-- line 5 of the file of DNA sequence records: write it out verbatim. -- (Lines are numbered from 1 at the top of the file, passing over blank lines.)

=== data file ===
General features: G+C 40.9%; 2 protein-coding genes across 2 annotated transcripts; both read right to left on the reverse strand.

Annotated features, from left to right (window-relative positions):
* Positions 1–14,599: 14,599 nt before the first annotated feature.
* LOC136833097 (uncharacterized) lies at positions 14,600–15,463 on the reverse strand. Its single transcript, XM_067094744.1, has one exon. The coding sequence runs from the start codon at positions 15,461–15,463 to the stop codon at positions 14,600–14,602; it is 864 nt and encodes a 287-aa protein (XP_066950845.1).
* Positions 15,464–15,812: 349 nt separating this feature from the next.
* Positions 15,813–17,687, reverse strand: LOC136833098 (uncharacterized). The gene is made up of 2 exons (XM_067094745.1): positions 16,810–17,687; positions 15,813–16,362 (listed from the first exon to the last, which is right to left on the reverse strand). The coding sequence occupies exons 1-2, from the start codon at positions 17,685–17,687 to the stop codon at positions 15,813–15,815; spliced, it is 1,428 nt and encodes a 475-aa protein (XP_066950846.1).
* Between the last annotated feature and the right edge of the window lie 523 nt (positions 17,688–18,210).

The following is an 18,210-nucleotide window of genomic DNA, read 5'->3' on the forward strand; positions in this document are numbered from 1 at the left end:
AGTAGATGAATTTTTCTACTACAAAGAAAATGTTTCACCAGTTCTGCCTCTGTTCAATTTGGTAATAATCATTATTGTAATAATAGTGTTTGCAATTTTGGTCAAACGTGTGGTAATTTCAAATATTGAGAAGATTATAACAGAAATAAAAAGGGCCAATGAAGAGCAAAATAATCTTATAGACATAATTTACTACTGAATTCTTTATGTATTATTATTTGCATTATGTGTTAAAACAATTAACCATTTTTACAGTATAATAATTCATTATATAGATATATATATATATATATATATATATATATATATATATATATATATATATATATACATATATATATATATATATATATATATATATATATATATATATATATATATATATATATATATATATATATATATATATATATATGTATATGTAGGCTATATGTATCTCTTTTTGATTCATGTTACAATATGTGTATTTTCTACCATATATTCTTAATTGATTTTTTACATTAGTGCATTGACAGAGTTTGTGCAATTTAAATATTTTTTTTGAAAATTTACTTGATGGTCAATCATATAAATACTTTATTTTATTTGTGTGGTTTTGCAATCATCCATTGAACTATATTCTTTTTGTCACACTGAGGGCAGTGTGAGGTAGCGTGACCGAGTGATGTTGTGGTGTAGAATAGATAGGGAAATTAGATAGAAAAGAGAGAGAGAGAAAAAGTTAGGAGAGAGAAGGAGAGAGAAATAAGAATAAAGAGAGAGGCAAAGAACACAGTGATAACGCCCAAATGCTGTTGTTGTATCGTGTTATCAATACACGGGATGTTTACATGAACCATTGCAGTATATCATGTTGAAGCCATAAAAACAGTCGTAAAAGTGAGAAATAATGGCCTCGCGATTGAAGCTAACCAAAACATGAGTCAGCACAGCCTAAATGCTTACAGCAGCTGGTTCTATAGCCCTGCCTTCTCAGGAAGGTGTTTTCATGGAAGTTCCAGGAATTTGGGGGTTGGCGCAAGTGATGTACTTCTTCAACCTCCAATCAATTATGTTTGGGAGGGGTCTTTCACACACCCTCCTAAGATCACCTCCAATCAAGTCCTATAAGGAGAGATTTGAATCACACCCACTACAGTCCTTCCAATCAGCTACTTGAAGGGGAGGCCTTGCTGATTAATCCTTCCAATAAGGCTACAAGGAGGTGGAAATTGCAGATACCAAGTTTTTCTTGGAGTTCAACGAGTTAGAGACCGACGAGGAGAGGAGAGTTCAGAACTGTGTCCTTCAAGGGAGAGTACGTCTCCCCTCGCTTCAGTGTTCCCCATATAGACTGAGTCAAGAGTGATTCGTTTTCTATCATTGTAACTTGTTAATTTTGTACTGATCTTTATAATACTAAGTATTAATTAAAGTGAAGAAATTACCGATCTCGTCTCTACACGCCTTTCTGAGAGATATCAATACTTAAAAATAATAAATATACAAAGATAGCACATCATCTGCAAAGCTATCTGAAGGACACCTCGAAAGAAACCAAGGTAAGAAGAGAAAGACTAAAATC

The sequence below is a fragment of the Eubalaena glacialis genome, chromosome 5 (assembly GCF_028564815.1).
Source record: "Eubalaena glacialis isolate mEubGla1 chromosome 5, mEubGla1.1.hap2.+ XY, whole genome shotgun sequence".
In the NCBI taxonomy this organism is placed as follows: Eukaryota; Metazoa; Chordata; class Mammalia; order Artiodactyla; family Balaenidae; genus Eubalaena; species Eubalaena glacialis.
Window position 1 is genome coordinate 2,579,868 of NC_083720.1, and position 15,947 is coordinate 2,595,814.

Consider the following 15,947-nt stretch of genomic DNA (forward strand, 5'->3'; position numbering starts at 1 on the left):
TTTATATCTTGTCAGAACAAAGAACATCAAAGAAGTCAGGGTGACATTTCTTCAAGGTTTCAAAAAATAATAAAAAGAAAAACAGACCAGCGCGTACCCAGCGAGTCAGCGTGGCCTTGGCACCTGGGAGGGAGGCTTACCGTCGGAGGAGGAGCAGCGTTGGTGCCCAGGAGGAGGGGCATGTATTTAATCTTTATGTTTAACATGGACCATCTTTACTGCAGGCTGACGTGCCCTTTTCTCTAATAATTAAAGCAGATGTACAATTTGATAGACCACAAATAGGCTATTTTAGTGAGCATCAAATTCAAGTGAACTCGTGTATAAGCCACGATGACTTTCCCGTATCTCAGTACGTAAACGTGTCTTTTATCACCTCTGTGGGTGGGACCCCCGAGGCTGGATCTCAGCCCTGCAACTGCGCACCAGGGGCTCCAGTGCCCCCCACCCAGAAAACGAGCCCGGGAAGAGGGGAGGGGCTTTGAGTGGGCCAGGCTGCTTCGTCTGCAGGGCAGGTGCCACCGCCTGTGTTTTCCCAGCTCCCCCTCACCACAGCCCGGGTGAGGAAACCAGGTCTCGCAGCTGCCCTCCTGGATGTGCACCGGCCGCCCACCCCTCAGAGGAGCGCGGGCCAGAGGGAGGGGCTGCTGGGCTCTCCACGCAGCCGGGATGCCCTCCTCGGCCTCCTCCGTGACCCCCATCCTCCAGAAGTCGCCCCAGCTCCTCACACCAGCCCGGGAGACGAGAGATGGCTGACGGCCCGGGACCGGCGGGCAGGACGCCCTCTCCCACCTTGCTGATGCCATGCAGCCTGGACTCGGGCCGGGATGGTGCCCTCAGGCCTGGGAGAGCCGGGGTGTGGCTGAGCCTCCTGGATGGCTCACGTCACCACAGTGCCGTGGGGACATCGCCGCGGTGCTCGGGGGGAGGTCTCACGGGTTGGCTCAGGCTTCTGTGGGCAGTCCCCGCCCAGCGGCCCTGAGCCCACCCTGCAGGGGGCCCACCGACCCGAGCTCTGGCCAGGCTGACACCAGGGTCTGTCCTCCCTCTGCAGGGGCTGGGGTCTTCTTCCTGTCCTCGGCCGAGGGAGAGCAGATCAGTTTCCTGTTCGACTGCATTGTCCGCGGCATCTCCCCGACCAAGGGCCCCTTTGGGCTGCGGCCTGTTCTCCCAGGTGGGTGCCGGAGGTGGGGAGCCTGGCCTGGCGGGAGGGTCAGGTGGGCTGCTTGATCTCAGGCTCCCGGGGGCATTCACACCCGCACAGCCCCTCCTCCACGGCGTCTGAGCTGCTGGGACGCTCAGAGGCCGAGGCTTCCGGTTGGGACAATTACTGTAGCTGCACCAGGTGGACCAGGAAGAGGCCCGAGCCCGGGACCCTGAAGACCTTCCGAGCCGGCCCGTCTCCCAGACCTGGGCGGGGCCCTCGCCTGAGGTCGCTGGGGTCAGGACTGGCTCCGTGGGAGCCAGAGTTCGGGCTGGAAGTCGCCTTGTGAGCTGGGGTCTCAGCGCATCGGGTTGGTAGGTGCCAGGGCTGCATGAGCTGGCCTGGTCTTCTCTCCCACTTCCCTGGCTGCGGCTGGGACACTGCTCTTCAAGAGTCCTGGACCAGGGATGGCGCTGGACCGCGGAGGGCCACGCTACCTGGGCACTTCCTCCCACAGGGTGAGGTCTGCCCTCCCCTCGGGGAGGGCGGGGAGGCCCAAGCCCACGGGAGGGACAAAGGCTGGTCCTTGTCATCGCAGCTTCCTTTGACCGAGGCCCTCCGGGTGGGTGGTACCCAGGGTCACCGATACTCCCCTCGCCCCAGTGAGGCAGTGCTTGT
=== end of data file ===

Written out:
* Positions 15,464–15,812: 349 nt separating this feature from the next.